13 Dog Breeds That Start With ‘W’ (With Photos)


Dog Breeds That Start With 'W'

When debating on welcoming a furry, or not furry, canine friend into your home, it’s best to research the breeds. With hundreds of registered dog breeds in the world, it can be an overwhelming task pouring through the breeds to find out what is the best fit for your home. So, we’ve decided to share some breeds that start with the letter ‘W’ to keep this organized.

The breeds in this article that start with ‘W’ include the following:

  1. Weimaraner
  2. Weimardoodle
  3. Welsh Springer Spaniel
  4. Welsh Terrier
  5. West Highland White Terrier
  6. Westiepoo
  7. Wetterhoun
  8. Whoodle
  9. Wire Chiwoxy
  10. Wire Fox Terrier
  11. Wirehaired Pointing Griffon
  12. Wirehaired Vizsla
  13. Woodle

In this article, we will talk about the 13 different dog breeds and give you some brief insight into their history, behaviors, and talents. Then, you can decide which one you want to research even more to provide you with an idea of what you’re looking for in a canine companion.

1. Weimaraner

Weimaraners have a highly recognized and unmistakable appearance thanks to their silvery-gray fur, which is both attractive and easy to groom. They grow to be between 23 and 27 inches tall and are powerful animals.

The Weimaraner is a dog who enjoys getting up close and personal. They adore being close to you—always within stroking distance—and have a strong desire to be with you whether you’re at home or out hunting.

They’re also extremely intelligent canines, commonly referred to as “dogs with human brains” due to their ability to think independently. Monitoring, instruction, and plenty of activity are all necessary for a Weimaraner’s intelligence to be harnessed for good.

Weims want to serve you, but they may have various definitions of what it takes to be a good dog than you do. Be nice with them because they are emotional, and be persistent with your commands.

2. Weimardoodle

The Weimardoodle is one of those dogs that will win your heart with its lovable demeanor. They are also known as a Weimaranderdoodle, Weimarpoo, and a Weimaranderpoo.

These puppies are anxious to love and interact with you and your family; however, if you do not have the time to offer your pet the love and attention he craves, he may become destructive, restless, and depressed.

Weimardoodles are recognized for being affectionate and intelligent. You can often determine what your dog is attempting to tell you by looking at his behavior, gestures, and facial expressions.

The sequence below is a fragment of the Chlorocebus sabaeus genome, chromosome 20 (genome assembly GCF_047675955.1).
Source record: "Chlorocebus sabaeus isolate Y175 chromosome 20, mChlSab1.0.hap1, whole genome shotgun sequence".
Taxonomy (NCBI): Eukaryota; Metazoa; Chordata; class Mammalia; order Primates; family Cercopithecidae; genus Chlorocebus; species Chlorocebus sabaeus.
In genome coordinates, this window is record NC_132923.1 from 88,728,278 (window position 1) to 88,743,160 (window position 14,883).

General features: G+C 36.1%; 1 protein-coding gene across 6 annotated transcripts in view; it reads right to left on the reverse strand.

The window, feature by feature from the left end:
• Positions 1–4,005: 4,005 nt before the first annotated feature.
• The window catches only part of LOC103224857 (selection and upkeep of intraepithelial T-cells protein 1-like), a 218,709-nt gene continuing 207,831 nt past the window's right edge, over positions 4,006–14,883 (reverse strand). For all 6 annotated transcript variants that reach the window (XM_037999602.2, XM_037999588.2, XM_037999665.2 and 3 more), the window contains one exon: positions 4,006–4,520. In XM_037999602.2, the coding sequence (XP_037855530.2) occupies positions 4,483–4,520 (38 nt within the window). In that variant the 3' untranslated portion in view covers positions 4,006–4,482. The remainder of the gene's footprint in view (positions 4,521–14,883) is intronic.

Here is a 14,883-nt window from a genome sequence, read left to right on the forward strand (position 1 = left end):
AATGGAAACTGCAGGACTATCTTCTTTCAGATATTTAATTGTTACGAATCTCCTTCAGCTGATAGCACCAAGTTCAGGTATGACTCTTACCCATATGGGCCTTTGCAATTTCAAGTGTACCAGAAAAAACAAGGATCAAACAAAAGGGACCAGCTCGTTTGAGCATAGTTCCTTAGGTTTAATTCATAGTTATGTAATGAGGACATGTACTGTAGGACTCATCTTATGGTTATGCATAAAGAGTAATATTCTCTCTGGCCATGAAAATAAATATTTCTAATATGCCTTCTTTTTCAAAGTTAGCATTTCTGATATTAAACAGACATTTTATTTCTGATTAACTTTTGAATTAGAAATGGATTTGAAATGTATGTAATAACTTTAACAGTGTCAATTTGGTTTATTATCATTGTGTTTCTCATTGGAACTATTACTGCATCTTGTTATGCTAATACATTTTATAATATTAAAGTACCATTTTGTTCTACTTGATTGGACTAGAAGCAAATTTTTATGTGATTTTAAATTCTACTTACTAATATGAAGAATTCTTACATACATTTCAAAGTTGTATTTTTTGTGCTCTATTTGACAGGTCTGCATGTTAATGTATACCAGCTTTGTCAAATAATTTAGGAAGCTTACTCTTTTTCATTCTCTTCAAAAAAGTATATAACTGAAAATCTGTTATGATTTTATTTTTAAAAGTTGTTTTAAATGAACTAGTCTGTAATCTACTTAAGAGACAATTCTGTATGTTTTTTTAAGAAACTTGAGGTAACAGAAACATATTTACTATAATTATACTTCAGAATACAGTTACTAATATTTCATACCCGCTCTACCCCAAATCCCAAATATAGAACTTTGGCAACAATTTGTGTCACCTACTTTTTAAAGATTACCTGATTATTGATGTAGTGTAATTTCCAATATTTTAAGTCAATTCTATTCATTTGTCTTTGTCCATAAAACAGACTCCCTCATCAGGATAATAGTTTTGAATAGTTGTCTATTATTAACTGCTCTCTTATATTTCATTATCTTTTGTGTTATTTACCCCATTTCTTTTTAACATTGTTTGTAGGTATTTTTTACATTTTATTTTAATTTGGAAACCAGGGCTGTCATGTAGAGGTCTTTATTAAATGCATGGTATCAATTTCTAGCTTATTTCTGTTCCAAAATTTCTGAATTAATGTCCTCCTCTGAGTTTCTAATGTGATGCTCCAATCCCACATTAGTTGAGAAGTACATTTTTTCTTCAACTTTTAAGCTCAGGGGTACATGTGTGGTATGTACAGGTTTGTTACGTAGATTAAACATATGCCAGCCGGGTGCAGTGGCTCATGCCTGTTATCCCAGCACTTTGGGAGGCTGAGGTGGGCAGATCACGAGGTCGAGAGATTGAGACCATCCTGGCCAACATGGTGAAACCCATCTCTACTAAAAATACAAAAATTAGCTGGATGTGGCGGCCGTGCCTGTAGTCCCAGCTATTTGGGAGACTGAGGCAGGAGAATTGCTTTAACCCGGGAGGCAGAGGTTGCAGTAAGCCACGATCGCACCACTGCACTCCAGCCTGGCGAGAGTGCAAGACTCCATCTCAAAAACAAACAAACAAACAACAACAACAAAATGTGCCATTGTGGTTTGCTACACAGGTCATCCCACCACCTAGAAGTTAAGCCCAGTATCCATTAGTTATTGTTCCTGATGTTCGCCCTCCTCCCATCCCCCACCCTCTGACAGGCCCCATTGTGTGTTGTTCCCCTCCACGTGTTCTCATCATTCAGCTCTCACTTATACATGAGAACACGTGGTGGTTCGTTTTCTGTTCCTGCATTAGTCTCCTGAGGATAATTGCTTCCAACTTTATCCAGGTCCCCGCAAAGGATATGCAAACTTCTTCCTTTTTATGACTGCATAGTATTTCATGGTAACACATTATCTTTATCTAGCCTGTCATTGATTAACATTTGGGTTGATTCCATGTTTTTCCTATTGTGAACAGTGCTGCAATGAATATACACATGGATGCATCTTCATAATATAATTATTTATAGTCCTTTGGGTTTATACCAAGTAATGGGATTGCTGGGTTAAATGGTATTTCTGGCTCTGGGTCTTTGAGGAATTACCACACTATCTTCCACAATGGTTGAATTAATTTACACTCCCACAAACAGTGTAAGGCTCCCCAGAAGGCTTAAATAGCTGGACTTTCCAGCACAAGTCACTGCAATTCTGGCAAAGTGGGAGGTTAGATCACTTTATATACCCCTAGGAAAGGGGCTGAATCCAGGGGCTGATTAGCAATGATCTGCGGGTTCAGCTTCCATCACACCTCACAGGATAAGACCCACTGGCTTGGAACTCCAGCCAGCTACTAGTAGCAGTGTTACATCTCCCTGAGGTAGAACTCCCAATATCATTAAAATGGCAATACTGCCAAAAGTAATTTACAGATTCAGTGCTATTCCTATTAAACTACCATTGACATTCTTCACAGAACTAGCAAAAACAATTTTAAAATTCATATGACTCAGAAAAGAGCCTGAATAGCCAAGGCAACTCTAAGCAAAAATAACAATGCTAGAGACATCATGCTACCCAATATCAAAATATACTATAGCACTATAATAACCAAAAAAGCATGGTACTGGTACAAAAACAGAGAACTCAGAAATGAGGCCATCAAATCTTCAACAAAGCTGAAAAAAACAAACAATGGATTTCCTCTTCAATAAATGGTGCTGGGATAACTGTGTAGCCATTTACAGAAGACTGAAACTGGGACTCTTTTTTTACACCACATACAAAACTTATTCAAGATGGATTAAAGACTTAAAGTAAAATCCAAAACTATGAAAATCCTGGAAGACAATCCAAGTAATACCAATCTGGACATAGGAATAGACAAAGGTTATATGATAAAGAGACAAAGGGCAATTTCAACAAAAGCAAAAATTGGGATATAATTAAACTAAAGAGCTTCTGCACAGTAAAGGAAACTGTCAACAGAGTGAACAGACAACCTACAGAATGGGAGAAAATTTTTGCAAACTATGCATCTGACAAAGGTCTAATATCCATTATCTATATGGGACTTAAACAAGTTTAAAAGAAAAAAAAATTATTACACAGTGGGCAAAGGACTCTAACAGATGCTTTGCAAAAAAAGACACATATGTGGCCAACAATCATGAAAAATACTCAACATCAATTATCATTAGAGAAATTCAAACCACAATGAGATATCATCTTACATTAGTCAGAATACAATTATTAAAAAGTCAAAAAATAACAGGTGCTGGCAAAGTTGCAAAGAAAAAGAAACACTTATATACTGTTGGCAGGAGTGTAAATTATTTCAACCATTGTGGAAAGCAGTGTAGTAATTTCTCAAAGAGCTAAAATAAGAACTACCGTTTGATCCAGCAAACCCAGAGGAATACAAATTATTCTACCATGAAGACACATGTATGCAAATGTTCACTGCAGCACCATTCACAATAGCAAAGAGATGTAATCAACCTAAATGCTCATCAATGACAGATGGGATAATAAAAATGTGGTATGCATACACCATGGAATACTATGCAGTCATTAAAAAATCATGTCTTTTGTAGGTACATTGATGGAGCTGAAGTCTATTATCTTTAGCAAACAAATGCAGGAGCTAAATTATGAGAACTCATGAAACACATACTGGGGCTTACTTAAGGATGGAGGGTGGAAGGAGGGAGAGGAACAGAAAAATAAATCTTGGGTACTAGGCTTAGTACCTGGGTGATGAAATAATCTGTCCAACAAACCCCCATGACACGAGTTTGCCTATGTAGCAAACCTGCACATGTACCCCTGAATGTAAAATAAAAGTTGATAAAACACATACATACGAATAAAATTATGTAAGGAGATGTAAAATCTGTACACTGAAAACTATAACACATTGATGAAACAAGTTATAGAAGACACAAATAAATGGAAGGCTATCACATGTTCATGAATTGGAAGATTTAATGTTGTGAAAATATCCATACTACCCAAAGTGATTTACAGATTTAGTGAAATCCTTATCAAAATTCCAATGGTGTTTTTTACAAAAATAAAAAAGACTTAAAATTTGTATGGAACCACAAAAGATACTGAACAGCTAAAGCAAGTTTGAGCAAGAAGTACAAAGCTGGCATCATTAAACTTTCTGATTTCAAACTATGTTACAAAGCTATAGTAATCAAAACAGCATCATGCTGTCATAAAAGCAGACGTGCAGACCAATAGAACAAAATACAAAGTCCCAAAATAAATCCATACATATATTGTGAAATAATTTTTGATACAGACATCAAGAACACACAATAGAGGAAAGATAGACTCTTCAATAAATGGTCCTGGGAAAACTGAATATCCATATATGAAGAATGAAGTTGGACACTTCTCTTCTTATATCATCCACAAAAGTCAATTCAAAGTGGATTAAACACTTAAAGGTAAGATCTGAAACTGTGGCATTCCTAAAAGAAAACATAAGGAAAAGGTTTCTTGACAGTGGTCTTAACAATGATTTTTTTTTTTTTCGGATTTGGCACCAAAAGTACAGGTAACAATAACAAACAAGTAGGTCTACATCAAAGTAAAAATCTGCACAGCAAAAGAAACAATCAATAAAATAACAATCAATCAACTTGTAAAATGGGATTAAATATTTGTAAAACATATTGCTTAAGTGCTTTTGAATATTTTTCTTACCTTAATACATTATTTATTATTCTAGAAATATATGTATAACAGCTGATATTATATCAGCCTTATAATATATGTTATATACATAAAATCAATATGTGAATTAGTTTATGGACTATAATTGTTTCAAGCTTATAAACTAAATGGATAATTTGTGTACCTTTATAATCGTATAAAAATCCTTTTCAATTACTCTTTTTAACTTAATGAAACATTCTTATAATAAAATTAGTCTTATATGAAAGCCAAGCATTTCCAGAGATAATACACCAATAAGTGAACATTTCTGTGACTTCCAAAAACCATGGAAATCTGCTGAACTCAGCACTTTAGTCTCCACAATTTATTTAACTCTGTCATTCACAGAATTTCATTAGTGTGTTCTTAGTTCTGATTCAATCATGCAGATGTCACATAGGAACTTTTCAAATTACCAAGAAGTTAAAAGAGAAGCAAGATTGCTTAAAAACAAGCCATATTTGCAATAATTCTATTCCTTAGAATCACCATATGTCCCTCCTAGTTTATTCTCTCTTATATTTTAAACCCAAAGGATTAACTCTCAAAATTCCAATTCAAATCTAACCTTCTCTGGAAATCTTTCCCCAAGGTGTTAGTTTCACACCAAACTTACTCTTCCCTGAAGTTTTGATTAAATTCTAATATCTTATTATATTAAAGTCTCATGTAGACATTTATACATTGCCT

Considering their friendliness, these dogs will be hesitant around newcomers. And they won’t hesitate to tell you if something isn’t quite right. Anything that makes your Weimardoodle uncomfortable will be brought to your attention.

3. Welsh Springer Spaniel

The Welsh springer spaniel is a kind, loyal creature that is not as outgoing as the English springer. He is cautious and quiet with strangers, and expressions of love are limited to his immediate family. His demeanor is relatively calm, and he is considered to be good with kids despite his energy.

The Welsh springer spaniel is noted for his loyalty and dedication within his own family. This dog, according to the Welsh Springer Spaniel Club of America, has to be with his person each moment he is at home. Springers accompany their humans wherever they are, including the restroom.

The Welsh springer spaniel’s reserve with persons outside the family, on the other hand, necessitates socialization. Introducing the Welsh springer to as many new faces, situations, and experiences as possible, especially while he is a baby, can help him avoid being too fearful.

4. Welsh Terrier

The Welsh Terrier, which weighs between 20 and 22 pounds, is an individualistic and headstrong breed. As a puppy, he is super cute, so he seems to understand when to use his sweetness to get what he wants.

However, what is adorable in a ball of fur you can hold in your palm becomes a tyrant in an adult dog, so don’t pamper your little sweetheart. However, despite his boldness and confidence, the Welsh Terrier needs compassion and a soft touch in training, or he will become protective and begin to ignore you.

Like practically all terriers, a bored Welsh Terrier will find his entertainment, which includes barking while chasing little, hairy critters and digging to the core of the planet.

5. West Highland White Terrier

Westies are pleasant and joyful dogs with a lively personality that appeals to all (except small rodents), particularly when they cock their head to the side and observe you.

These amiable and clever puppies make lovely companions to any household, even if they live in an apartment. Just ensure you will provide them with enough exercise and plenty of chances to play.

Rather than chasing rodents, the Westie’s natural urge to work is now focused on agility and obedience events. He’s also a service animal, and a couple of Westies have even enlisted search-and-rescue organizations.

He’s also recognized for participating in earth dog trials, stalking, and flyball competitions. You can direct all of his energies into one or more of these projects.

6. Westiepoo

The Westiepoo is one of the most popular designer dog breeds for a reason: it’s a cuddly, lovely canine with a wonderful temperament. This strong small mix is a joyful, family-oriented dog who enjoys being in the company of people and gets along well with domesticated animals and older children.

He’s a wonderful companion dog, and his short frame and low shedding make him ideal for apartment dwellers. To put it another way, this is a dog that will easily fit into practically any household. What makes this dog so popular? It’s all thanks to the unique ancestry of this adored canine.

The Westiepoo is a cheerful, interested, and affectionate tiny dog that wants human company and easily bonds with people. Because of his naturally affable personality, he gets along well with children and other pets.

7. Wetterhoun

The name of this breed, ‘Wetterhoun,’ is taken from the Dutch language for ‘water dog.’ Apart from his home Netherlands, this unique variety is scarcely recognized, and even there, he isn’t common. Despite his uniqueness, the Wetterhoun has a long and glorious history dating back over 400 years, and he needs to be world-famous.